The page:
Quiet Down There CIO funding other organisations
Where Quiet Down There CIO is funding, whether through cash or other contributions, the work of other organisations and that work involves children, young people or vulnerable adults we should, if necessary, seek to influence the way in which the organisation carries out that work to ensure that Child Protection and Safeguarding Vulnerable Adults is a factor in the way their work is carried out.
Responding to allegations or suspicions
It is not the responsibility of anyone working for Quiet Down There CIO in a paid or unpaid capacity, to decide whether or not abuse has taken place. However, there is a responsibility to act on any concerns through contact with the appropriate authorities.
Quiet Down There CIO will assure all staff/volunteers that it will fully support and protect anyone who in good faith reports his/her concern that a colleague is, or may be, abusing a child, young person or vulnerable adult.
Where there is a complaint against a member of staff there may be three types of investigation:
a criminal investigation
a child protection or safeguarding vulnerable adult investigation
a disciplinary or misconduct investigation.
The results of the police and child protection investigation may well influence the disciplinary investigation, but not necessarily.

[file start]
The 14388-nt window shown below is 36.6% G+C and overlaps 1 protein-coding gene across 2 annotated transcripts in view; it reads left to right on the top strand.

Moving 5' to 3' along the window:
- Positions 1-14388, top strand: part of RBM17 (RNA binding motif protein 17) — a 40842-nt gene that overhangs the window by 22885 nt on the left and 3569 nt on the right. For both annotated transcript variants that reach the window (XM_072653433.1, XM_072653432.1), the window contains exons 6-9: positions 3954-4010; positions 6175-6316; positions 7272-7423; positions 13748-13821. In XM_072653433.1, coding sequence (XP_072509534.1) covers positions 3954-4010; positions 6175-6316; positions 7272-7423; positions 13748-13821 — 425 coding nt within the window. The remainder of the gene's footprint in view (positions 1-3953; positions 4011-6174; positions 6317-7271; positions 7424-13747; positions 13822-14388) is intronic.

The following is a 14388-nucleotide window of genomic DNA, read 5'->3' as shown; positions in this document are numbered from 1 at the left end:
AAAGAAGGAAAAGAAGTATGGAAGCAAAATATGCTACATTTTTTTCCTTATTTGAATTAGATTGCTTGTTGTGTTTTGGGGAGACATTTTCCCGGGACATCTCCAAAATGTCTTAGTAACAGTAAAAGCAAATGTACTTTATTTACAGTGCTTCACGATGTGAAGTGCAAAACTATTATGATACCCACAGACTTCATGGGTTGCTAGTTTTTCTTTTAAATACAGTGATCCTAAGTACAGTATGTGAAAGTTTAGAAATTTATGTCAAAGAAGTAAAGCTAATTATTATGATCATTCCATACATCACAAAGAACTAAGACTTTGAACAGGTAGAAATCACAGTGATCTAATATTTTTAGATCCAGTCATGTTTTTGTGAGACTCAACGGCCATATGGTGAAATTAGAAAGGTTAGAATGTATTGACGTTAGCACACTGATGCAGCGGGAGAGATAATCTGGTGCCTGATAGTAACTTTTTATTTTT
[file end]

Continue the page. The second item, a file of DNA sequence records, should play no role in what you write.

1. Concerns about poor practice:
If, following consideration, the allegation is clearly about poor practice, the Director as the Designated Officer will deal with it as a misconduct issue.
If the allegation is about poor practice by the Director as the Designated Officer or if the matter has been handled inadequately and concerns remain, it should be reported to a Trustee who will decide how to deal with the allegation and whether or not to initiate disciplinary proceedings.
2. Concerns about suspected abuse:
Any suspicion that a child, young person or vulnerable adult has been abused by either a member of staff or a volunteer should be reported to the Director, who will inform the Board of Trustees and then take such steps as considered necessary to ensure the safety of the child, young person or vulnerable adult in question and any other person who may be at risk.
The Director will refer the allegation to the social services department which may involve the police, or go directly to the police if out-of-hours.
The parents or carers of the child, young person or vulnerable adult will be contacted as soon as possible following advice from the social services department.
The Director should also notify the Board of Trustees who will deal with any media enquiries.
If the Director is the subject of the suspicion/allegation, the report must be made to the Board of Trustees who will refer the allegation to social services.
Every effort should be made to ensure that confidentiality is maintained for all concerned. Information should be handled and disseminated on a need to know basis only.
This includes the following people:
the parents or guardian of the person who is alleged to have been abused
the person making the allegation
the alleged abuser (and parents if the alleged abuser is another child, young person or vulnerable adult).
Seek social services advice on who should approach the alleged abuser.
Information should be stored in a secure place with limited access to designated people, in line with data protection laws (eg that information is accurate, regularly updated, relevant and secure).